• (c) City Weekend, November 7, 2007

Out of all the domestic releases to hit the streets this month, “Party Is Over, Pornostar” from the Beijing post-punk three piece Snapline is hands down one of the best. Distributed by the newly-established Beijing indie label Maybe Mars (headed by D-22 mastermind Michael Pettis and local post-punk hero Yang Haisong of PK14), the record has been making waves in the local indie rock community.

The band, formed nearly two years ago out of the dredges of a side project (two of the members also play in Carsick Cars), has been garnering praise since its inception and is one of the fastest rising talents in China. In the ever-so-incestuous climate of today’s Beijing rock scene where it’s easy to wear your influences on your sleeve and copy what everyone else is doing, Snapline has managed to take the unbeaten path to a sound all its own.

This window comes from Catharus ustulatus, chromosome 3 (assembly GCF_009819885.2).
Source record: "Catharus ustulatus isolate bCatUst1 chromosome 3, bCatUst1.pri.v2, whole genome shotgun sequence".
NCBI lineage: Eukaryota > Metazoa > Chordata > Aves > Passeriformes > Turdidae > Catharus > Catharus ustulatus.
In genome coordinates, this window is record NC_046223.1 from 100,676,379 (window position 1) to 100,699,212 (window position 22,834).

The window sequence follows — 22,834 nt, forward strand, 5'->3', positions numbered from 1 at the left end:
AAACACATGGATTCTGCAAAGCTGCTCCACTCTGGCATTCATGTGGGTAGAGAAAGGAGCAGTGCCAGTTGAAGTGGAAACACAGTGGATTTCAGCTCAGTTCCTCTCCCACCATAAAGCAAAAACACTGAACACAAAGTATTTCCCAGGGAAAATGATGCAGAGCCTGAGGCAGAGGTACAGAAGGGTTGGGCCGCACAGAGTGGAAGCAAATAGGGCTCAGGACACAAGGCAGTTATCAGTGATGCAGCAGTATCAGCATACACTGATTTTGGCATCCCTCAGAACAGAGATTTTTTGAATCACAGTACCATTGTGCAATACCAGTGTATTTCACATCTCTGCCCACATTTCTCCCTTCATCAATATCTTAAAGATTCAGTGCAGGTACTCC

Recorded over two days in October 2006 at Hi-End Studios in Beijing and produced by Martin Atkins of Ministry, Pigface and Invisible Records fame, the album clocks in at just over 40 minutes. It’s a refreshing melange of punk rock naivety and features a surprising number of dance-y rock 'n' roll tracks girded by a distinctively post-industrial pop undertone. The album manages to sound at once both familiar and modern. Its frenzied, yet somehow organized calm captures the essence of the band’s live performances. In an interview with City Weekend, bespectacled lead singer Chen Xi gushes about the differences between studio work and the live show. "Martin is a great producer," Chen ethuses. "The songs on the album have richer elements and it has a more accurate balance. Still, in our live shows we have more passion and noise and there are more random things that happen."